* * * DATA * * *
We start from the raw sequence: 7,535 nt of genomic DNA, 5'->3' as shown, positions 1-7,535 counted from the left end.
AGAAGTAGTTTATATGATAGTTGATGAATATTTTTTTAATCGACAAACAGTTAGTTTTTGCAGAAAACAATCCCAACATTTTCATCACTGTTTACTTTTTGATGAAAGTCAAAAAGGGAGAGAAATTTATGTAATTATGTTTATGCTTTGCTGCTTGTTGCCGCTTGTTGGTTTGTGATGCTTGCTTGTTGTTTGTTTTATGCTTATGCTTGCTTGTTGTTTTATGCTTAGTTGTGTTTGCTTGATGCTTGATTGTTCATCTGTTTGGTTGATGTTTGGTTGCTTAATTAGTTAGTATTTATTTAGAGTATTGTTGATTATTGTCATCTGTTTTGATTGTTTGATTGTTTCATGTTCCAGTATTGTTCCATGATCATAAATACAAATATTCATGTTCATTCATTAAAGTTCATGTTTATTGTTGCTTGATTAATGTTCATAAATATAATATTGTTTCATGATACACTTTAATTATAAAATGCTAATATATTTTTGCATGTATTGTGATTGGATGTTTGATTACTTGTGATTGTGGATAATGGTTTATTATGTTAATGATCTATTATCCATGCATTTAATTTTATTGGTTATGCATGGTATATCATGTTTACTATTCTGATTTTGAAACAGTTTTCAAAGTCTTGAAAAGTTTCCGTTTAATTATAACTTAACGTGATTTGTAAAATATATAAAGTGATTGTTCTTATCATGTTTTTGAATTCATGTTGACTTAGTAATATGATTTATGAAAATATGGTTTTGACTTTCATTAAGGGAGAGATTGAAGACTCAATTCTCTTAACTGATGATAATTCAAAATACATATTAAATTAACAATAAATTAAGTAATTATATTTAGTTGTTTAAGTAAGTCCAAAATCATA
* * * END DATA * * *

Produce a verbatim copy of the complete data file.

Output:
We start from the raw sequence: 7,535 nt of genomic DNA, 5'->3' as shown, positions 1-7,535 counted from the left end.
AGAAGTAGTTTATATGATAGTTGATGAATATTTTTTTAATCGACAAACAGTTAGTTTTTGCAGAAAACAATCCCAACATTTTCATCACTGTTTACTTTTTGATGAAAGTCAAAAAGGGAGAGAAATTTATGTAATTATGTTTATGCTTTGCTGCTTGTTGCCGCTTGTTGGTTTGTGATGCTTGCTTGTTGTTTGTTTTATGCTTATGCTTGCTTGTTGTTTTATGCTTAGTTGTGTTTGCTTGATGCTTGATTGTTCATCTGTTTGGTTGATGTTTGGTTGCTTAATTAGTTAGTATTTATTTAGAGTATTGTTGATTATTGTCATCTGTTTTGATTGTTTGATTGTTTCATGTTCCAGTATTGTTCCATGATCATAAATACAAATATTCATGTTCATTCATTAAAGTTCATGTTTATTGTTGCTTGATTAATGTTCATAAATATAATATTGTTTCATGATACACTTTAATTATAAAATGCTAATATATTTTTGCATGTATTGTGATTGGATGTTTGATTACTTGTGATTGTGGATAATGGTTTATTATGTTAATGATCTATTATCCATGCATTTAATTTTATTGGTTATGCATGGTATATCATGTTTACTATTCTGATTTTGAAACAGTTTTCAAAGTCTTGAAAAGTTTCCGTTTAATTATAACTTAACGTGATTTGTAAAATATATAAAGTGATTGTTCTTATCATGTTTTTGAATTCATGTTGACTTAGTAATATGATTTATGAAAATATGGTTTTGACTTTCATTAAGGGAGAGATTGAAGACTCAATTCTCTTAACTGATGATAATTCAAAATACATATTAAATTAACAATAAATTAAGTAATTATATTTAGTTGTTTAAGTAAGTCCAAAATCATA